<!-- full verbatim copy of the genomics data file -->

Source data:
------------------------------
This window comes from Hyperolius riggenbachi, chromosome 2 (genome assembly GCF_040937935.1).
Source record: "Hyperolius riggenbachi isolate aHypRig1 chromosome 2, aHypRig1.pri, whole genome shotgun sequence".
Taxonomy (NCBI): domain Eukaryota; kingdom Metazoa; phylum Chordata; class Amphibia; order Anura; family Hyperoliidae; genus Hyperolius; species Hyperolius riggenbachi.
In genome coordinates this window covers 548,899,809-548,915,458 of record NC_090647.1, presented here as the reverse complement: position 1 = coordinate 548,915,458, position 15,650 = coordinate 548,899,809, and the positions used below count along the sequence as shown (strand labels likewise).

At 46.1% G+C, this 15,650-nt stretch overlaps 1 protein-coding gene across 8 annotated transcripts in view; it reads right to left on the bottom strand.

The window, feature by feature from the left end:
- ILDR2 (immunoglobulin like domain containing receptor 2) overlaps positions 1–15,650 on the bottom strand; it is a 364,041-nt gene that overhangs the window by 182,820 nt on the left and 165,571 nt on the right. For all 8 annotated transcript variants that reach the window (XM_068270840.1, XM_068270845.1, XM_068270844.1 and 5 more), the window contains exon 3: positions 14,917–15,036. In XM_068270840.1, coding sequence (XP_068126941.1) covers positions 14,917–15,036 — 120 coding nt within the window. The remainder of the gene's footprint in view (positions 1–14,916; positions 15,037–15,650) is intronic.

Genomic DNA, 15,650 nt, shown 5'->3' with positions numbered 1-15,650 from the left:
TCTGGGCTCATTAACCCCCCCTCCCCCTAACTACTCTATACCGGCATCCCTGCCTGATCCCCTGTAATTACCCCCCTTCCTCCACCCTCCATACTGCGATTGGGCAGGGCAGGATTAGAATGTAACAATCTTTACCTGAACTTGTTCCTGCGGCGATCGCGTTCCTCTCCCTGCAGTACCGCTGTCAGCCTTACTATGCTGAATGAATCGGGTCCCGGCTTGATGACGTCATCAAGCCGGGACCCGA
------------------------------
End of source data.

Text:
This window comes from Hyperolius riggenbachi, chromosome 2 (genome assembly GCF_040937935.1).
Source record: "Hyperolius riggenbachi isolate aHypRig1 chromosome 2, aHypRig1.pri, whole genome shotgun sequence".
Taxonomy (NCBI): domain Eukaryota; kingdom Metazoa; phylum Chordata; class Amphibia; order Anura; family Hyperoliidae; genus Hyperolius; species Hyperolius riggenbachi.
In genome coordinates this window covers 548,899,809-548,915,458 of record NC_090647.1, presented here as the reverse complement: position 1 = coordinate 548,915,458, position 15,650 = coordinate 548,899,809, and the positions used below count along the sequence as shown (strand labels likewise).

At 46.1% G+C, this 15,650-nt stretch overlaps 1 protein-coding gene across 8 annotated transcripts in view; it reads right to left on the bottom strand.

The window, feature by feature from the left end:
- ILDR2 (immunoglobulin like domain containing receptor 2) overlaps positions 1–15,650 on the bottom strand; it is a 364,041-nt gene that overhangs the window by 182,820 nt on the left and 165,571 nt on the right. For all 8 annotated transcript variants that reach the window (XM_068270840.1, XM_068270845.1, XM_068270844.1 and 5 more), the window contains exon 3: positions 14,917–15,036. In XM_068270840.1, coding sequence (XP_068126941.1) covers positions 14,917–15,036 — 120 coding nt within the window. The remainder of the gene's footprint in view (positions 1–14,916; positions 15,037–15,650) is intronic.

Genomic DNA, 15,650 nt, shown 5'->3' with positions numbered 1-15,650 from the left:
TCTGGGCTCATTAACCCCCCCTCCCCCTAACTACTCTATACCGGCATCCCTGCCTGATCCCCTGTAATTACCCCCCTTCCTCCACCCTCCATACTGCGATTGGGCAGGGCAGGATTAGAATGTAACAATCTTTACCTGAACTTGTTCCTGCGGCGATCGCGTTCCTCTCCCTGCAGTACCGCTGTCAGCCTTACTATGCTGAATGAATCGGGTCCCGGCTTGATGACGTCATCAAGCCGGGACCCGA